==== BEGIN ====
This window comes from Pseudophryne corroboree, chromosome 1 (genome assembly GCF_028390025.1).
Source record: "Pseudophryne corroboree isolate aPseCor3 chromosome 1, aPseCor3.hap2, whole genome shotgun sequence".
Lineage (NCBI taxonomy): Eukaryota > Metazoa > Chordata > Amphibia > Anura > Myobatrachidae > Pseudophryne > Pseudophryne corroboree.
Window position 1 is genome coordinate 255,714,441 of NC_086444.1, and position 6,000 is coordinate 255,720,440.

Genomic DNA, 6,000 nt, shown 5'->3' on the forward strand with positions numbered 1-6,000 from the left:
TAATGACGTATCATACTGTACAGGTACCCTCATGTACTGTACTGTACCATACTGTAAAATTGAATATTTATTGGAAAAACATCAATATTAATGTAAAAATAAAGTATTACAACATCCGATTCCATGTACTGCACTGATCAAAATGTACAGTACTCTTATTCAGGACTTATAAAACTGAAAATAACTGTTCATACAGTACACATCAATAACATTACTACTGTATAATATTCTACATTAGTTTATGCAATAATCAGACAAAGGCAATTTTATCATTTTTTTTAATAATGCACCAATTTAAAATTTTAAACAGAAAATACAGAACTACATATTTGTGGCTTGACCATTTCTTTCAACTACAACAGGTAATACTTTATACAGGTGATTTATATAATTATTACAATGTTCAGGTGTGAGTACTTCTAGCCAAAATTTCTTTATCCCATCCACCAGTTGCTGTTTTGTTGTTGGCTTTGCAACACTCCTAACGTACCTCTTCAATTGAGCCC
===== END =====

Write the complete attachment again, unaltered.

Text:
This window comes from Pseudophryne corroboree, chromosome 1 (genome assembly GCF_028390025.1).
Source record: "Pseudophryne corroboree isolate aPseCor3 chromosome 1, aPseCor3.hap2, whole genome shotgun sequence".
Lineage (NCBI taxonomy): Eukaryota > Metazoa > Chordata > Amphibia > Anura > Myobatrachidae > Pseudophryne > Pseudophryne corroboree.
Window position 1 is genome coordinate 255,714,441 of NC_086444.1, and position 6,000 is coordinate 255,720,440.

Genomic DNA, 6,000 nt, shown 5'->3' on the forward strand with positions numbered 1-6,000 from the left:
TAATGACGTATCATACTGTACAGGTACCCTCATGTACTGTACTGTACCATACTGTAAAATTGAATATTTATTGGAAAAACATCAATATTAATGTAAAAATAAAGTATTACAACATCCGATTCCATGTACTGCACTGATCAAAATGTACAGTACTCTTATTCAGGACTTATAAAACTGAAAATAACTGTTCATACAGTACACATCAATAACATTACTACTGTATAATATTCTACATTAGTTTATGCAATAATCAGACAAAGGCAATTTTATCATTTTTTTTAATAATGCACCAATTTAAAATTTTAAACAGAAAATACAGAACTACATATTTGTGGCTTGACCATTTCTTTCAACTACAACAGGTAATACTTTATACAGGTGATTTATATAATTATTACAATGTTCAGGTGTGAGTACTTCTAGCCAAAATTTCTTTATCCCATCCACCAGTTGCTGTTTTGTTGTTGGCTTTGCAACACTCCTAACGTACCTCTTCAATTGAGCCC